Washington Occupational Health Associates

Travel & Immunization Services

Did you know that…

CDC data shows that adults are largely unvaccinated against preventable infectious diseases. The consequence? Disease Resurgence.

For over six decades, vaccines have protected us against infectious diseases, from influenza to measles to polio.  Unfortunately, some preventable diseases persist because vaccines do not reach 100% of the population due to lack of awareness or the decision to skip routine vaccination.  New data from the CDC show that:

WOHA offers all of these vaccines. Seriously consider routine vaccination, and help us eradicate preventable diseases.  One reason the CDC offers for low vaccination rates is a breakdown in doctor-patient communication.  We are here for you.  We urge you to ask, and are more than happy to answer all of your questions about routine vaccination.  Learn more about routine vaccination from the National Foundation for Infectious Diseases (NFID).

 

Be prepared and immunized for travel abroad. Variable health conditions throughout the world require travelers to be aware of endemic risk areas. In our DC metro area clinic, we provide up-to-date recommendations, pre-travel medications, vaccinations, and health guidelines according to your travel plans. Our professional staff are experts at pre-travel evaluation and treatment of post-travel illness.

We will evaluate your itinerary and make specific recommendations including advice on what should be in your medical travel kit. We can also provide you with an International Certificate of Vaccination to keep with your passport.

Immunizations include:

Travel-related:

Medications for malaria, travelers' diarrhea, and others are also available. Appointments are available weekdays from 8:30 AM to 4:30 PM (Except Holidays).Please call (202) 463-6440 to schedule an appointment.

 

Your vaccination questions answered.

Tdap vs. Td booster - Which should I receive?

The difference between a Td and Tdap is that Tdap protects not only against Tetanus and Diptheria, but Pertussis as well.  Adults should receive a Td booster every 10 years, while a Tdap is only administered once. The Tdap is relatively new, and was licensed by the FDA in the Spring of 2005. The U.S. Advisory Committee on Immunization Practices (ACIP) recommens that adolescents and adults receive a Tdap (if they have never received it) in place of their next Td booster.  A Td booster should continue to be given every 10 years thereafter.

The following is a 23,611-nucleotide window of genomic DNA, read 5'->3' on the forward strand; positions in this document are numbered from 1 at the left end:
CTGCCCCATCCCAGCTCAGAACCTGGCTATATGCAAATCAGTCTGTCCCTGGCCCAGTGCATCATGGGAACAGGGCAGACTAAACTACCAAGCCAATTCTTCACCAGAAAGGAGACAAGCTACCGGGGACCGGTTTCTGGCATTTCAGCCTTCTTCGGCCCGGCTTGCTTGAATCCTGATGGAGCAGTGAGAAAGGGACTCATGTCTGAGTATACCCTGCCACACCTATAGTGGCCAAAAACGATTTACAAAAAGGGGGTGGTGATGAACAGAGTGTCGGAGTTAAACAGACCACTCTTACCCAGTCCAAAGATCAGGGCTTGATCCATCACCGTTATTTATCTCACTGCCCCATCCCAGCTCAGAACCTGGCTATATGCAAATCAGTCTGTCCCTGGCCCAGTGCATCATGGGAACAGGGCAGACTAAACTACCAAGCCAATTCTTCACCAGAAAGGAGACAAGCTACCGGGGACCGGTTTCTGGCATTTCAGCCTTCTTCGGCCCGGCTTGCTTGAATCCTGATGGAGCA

Is WOHA licensed to administer Yellow Fever vaccine?

Yes. In the United States, the vaccine may only be administered at CDC approved yellow fever vaccination centers; WOHA is one such location. International regulations require proof of yellow fever vaccination for travel to and from certain countries, largely in Sub-Saharan Africa and tropical South America. Those who are vaccinated must be given an International Certificate of Vaccination, which we provide.

What is the differnece between Shingles and Varicella vaccine?

Zostavax®, the vaccine to prevent shingles, consists of attenuated (weakened) varicella virus at a higher concentration than that found in Varivax®, the vaccine to prevent varicella (chickenpox). Varivax® is indicated for vaccination against chickenpox in individuals 12 months of age and older. Shingles is an infection caused by the same virus that causes chickenpox. The virus remains in the nerve cells for life after chickenpox or the chickenpox vaccine, and it can reappear as shingles in later life. This occurs particularly in those who are older or immunocompromised. Zostavax® is reccommended for those 60 years of age and older to prevent shingles.

Is H1N1 in this year's seasona linfluenza vaccine? Do I need the seasonal shot this year if I had the H1N1 shot last year?

Yes and Yes! The flu season can last through May and the best way to prevent the flu is to be vaccinated. Each year, the seasonal flu vaccine consists of three different influenza strains. Experts use the most recent data to select the strains most likely to cause seasonal flu any given year.  It was projected that the H1N1strain that caused the 2009-10 pandemic would still circulate this season. Thus, this year's seasonal shot includes the H1N1 strain as well as H3N2 and Influenza B.  Your immunity fades over time, so even if your received the H1N1 vaccine last year, the 2010-2011 seasonal vaccine is necessary to both rebuild your immunity against H1N1 and protect against the new strains selected this season.

What is thimerosal? Is it safe?

Thimerosal is a preservative used in vaccines since the 1930's. Preservatives are essential to help prevent potentially life threatening contamination of vaccine with harmful microbes. Concern about thimerosal stems from the fact that it is a form of mercury. Thimerosal is made of ethyl mercury, however, which is different from methyl mercury (the type found in fish). There has been a large effort to reduce thimerosal in vaccines to trace levels, which are largely accepted by the scientific community to pose no harm. Some vaccines, such as Td, are also now available in formulations that are free of thimerosal. If you are concerned about thimerosal, do not hesitate to speak with our physicians.